Does God answer prayers for sporting victory?

Contributors to the ACBC’s ‘Open the Way’ document (left to right) Malcolm Hart, Mgr John Woods, Helene O’Neill, Stephen Reid, Archbishop Christopher Prowse and Matthew Biddle.

Pope Francis’ blessing of the Croatian national team at the Vatican last week didn’t quite work out how they’d have hoped, given the results of the first round of the UEFA Euros last Sunday.

The Holy Father’s message must have been ringing in the players’ ears after their crushing 3-0 defeat at the hands of Spain.

“Your role goes beyond the sphere of sports and becomes a model of success and successful living,” the pope said.

“So it is important for you to cultivate spiritual and human qualities in order to set a good example.”

A defeat that profound was probably not the “model of success” the Croatians were hoping for.

Perhaps they can take solace from the connection between sport and evangelisation in a new document from the Australian Catholic Bishops Conference, Open the Way to Christ: Fostering a Pastoral Ministry of Sport, released last week.

“Competitors are called to rejoice in their gifts, to acknowledge their limitations and to recognise and applaud the skills of their opponents,” the conference wrote.

“Sport teaches us that life is not always fair, but we are encouraged to pick ourselves up in a spirit of perseverance, to learn and to commit wholeheartedly to the next contest.”

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Pope Francis with Croatian football player. Photo: Vatican media.

Still, it’s a lot more fun when you’re winning, as Boston Celtics head coach and devout Catholic Joe Mazulla can attest.

Last month Mazulla revealed he arrives early to games at Madison Square Garden to walk around the court and pray his rosary, made from the original arena’s timber.

Tuesday’s newly crowned NBA champions are now surely headed to Jerusalem, where the coach expressed a desire to take the team.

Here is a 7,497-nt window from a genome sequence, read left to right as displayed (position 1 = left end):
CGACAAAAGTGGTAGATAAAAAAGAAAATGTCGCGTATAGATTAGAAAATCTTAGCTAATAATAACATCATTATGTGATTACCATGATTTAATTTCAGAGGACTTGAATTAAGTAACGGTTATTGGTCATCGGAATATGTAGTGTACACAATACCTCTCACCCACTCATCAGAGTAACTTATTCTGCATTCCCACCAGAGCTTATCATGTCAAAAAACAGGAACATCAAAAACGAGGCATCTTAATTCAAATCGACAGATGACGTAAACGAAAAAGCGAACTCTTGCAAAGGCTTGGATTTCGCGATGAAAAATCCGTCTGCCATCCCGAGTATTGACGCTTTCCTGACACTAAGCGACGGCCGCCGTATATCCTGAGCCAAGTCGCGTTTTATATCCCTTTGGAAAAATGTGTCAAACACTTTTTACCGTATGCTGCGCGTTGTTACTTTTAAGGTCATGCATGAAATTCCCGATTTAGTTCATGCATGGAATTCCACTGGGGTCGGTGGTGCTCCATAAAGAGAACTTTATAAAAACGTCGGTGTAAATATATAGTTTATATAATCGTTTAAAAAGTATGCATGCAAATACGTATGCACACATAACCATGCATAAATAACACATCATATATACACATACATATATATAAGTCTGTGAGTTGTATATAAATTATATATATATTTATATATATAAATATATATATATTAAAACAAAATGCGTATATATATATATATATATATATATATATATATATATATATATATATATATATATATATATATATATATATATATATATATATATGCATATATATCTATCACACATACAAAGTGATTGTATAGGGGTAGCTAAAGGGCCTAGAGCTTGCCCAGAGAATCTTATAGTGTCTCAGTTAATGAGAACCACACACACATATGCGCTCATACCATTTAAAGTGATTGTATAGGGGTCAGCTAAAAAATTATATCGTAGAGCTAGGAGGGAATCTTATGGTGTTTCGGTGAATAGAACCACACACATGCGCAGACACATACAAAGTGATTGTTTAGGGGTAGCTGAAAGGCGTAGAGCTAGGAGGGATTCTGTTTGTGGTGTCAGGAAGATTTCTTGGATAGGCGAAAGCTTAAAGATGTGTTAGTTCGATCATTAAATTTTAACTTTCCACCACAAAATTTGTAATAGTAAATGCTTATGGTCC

“Most people go to Disney World or whatever but … I think [the Holy Land is] the most important place to go back and recentre yourself,” he said.

Closer to home, NRL players from Penrith, Manly and the Bulldogs have recently begun coming together with opposition players in post-match prayer on the field.

It’s tough to imagine the Canterbury-Bankstown players jetting off to celebrate in the Holy Land (Beirut might be a more likely option), but can the success of these teams so far this year suggest that after the Croatian footballers’ defeat, God has finally been proven to be an NRL fan?

Perhaps it’s the holiness of their intercessors? With so many Sydney priests praying for the Dogs, miracles are bound to happen.

But what about our bishops? Some are perhaps better known for their spiritual exercises, but not Open the Way contributor, Archbishop of Canberra Christopher Prowse.

After an enquiry from The Catholic Weekly, the archbishop’s office let us know he is an avid swimmer, cyclist and dedicated Hawthorn supporter, whose father played professionally for the AFL club.

Though the Hawks haven’t won a premiership in nearly 10 years, Archbishop Prowse leaves us plenty of lessons to take from Open the Way, namely that sport has always been and will always be a “human activity that reflects the beauty, splendour and wonder of God’s creation.”

“It will continue to attract people around the world because there is undoubtedly something inherently good about it.”

While for many athletes and spectators sporting endeavours are a secular pastime, win or lose, the arena will always be there for Christians who want to “have life and have it to the full” (Jn 10:10).

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